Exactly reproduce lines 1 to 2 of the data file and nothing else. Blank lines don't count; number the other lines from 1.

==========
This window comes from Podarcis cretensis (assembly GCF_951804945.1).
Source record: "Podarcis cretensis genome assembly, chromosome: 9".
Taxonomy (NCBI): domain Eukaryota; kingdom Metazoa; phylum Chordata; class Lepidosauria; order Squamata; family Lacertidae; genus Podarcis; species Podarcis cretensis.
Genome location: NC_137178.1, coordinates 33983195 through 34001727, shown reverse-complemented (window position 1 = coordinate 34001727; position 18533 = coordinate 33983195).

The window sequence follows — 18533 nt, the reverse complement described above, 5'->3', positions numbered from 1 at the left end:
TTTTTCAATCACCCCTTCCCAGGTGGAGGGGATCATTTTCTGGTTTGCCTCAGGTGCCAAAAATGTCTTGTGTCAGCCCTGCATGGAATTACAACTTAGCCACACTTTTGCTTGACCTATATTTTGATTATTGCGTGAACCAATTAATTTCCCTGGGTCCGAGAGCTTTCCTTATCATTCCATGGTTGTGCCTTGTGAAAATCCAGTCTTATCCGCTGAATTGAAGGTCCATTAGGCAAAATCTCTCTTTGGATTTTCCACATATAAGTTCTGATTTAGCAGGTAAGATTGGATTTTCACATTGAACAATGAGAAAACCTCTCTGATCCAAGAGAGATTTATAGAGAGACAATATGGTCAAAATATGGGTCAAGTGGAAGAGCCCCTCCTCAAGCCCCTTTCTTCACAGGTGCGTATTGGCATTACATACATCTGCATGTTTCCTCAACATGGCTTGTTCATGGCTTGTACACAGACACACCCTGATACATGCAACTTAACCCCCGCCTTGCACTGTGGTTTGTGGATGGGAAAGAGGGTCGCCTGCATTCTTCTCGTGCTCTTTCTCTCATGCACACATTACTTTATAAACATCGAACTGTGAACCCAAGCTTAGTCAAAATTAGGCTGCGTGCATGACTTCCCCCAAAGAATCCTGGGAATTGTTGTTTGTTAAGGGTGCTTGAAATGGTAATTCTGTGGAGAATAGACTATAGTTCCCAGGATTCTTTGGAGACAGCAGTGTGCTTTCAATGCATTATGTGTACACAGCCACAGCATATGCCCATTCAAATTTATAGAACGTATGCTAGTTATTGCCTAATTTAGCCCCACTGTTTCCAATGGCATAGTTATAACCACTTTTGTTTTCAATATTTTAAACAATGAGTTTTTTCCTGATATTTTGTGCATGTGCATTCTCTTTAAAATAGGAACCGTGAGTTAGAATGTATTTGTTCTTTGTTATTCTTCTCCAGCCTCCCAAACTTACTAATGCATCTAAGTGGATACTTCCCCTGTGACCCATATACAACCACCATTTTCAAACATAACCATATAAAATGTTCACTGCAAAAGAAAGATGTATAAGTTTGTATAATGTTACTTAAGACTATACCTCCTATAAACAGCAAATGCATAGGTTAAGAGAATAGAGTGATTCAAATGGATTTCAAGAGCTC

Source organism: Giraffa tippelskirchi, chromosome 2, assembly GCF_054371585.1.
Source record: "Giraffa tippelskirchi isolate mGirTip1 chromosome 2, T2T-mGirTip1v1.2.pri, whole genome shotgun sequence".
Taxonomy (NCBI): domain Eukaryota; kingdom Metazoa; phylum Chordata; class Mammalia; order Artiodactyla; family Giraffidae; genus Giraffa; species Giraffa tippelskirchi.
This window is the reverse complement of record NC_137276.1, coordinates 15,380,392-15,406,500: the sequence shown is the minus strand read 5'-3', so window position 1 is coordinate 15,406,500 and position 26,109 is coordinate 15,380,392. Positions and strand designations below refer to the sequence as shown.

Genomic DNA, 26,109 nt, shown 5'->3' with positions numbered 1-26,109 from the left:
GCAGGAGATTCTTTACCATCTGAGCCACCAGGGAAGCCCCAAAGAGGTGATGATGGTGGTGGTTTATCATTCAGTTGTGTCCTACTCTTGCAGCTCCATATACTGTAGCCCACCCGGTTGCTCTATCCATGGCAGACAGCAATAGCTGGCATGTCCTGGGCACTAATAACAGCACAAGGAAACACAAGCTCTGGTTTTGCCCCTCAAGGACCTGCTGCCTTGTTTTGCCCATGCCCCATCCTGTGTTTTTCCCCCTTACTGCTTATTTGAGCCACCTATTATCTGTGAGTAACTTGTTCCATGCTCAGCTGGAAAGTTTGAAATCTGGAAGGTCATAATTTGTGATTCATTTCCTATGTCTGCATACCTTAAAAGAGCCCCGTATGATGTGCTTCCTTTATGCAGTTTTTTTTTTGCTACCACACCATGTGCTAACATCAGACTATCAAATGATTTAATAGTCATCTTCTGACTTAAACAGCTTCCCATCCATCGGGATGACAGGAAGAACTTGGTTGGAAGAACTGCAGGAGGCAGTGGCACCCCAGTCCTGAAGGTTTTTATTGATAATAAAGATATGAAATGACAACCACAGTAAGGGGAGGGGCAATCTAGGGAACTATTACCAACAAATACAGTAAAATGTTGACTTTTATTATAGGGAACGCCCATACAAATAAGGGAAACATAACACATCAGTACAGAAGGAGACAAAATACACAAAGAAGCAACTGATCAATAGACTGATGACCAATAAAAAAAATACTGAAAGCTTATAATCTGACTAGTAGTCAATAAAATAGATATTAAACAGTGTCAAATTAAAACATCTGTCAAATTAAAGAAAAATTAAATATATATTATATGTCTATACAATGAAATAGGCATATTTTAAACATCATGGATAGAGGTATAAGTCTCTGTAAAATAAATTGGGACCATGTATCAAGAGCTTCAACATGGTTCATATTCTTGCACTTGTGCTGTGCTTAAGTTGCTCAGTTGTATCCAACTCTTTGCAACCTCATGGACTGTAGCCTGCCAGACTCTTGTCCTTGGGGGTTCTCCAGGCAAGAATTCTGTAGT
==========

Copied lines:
This window comes from Podarcis cretensis (assembly GCF_951804945.1).
Source record: "Podarcis cretensis genome assembly, chromosome: 9".